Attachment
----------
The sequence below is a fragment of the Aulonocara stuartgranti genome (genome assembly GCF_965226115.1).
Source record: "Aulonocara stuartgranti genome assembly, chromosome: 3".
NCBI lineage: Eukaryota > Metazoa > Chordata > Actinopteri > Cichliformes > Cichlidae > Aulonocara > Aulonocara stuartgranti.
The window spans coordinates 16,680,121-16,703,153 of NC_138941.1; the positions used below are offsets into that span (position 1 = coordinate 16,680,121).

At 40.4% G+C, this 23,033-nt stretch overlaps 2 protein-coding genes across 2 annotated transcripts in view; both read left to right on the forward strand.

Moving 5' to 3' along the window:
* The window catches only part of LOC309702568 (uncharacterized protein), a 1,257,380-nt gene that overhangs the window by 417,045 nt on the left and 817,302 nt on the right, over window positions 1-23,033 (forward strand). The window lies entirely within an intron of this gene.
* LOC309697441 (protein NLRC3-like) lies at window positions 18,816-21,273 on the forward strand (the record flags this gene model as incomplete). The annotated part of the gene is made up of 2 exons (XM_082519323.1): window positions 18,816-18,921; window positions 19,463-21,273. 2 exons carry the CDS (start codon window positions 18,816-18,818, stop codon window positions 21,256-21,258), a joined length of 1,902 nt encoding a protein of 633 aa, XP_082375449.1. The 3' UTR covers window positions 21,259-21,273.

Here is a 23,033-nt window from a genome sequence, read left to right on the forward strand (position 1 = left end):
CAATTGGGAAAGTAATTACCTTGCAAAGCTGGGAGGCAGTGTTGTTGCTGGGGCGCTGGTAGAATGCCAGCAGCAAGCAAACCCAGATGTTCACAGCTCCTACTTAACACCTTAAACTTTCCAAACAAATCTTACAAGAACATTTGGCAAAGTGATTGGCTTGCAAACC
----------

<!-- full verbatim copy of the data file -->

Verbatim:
The sequence below is a fragment of the Aulonocara stuartgranti genome (genome assembly GCF_965226115.1).
Source record: "Aulonocara stuartgranti genome assembly, chromosome: 3".
NCBI lineage: Eukaryota > Metazoa > Chordata > Actinopteri > Cichliformes > Cichlidae > Aulonocara > Aulonocara stuartgranti.
The window spans coordinates 16,680,121-16,703,153 of NC_138941.1; the positions used below are offsets into that span (position 1 = coordinate 16,680,121).

At 40.4% G+C, this 23,033-nt stretch overlaps 2 protein-coding genes across 2 annotated transcripts in view; both read left to right on the forward strand.

Moving 5' to 3' along the window:
* The window catches only part of LOC309702568 (uncharacterized protein), a 1,257,380-nt gene that overhangs the window by 417,045 nt on the left and 817,302 nt on the right, over window positions 1-23,033 (forward strand). The window lies entirely within an intron of this gene.
* LOC309697441 (protein NLRC3-like) lies at window positions 18,816-21,273 on the forward strand (the record flags this gene model as incomplete). The annotated part of the gene is made up of 2 exons (XM_082519323.1): window positions 18,816-18,921; window positions 19,463-21,273. 2 exons carry the CDS (start codon window positions 18,816-18,818, stop codon window positions 21,256-21,258), a joined length of 1,902 nt encoding a protein of 633 aa, XP_082375449.1. The 3' UTR covers window positions 21,259-21,273.

Here is a 23,033-nt window from a genome sequence, read left to right on the forward strand (position 1 = left end):
CAATTGGGAAAGTAATTACCTTGCAAAGCTGGGAGGCAGTGTTGTTGCTGGGGCGCTGGTAGAATGCCAGCAGCAAGCAAACCCAGATGTTCACAGCTCCTACTTAACACCTTAAACTTTCCAAACAAATCTTACAAGAACATTTGGCAAAGTGATTGGCTTGCAAACC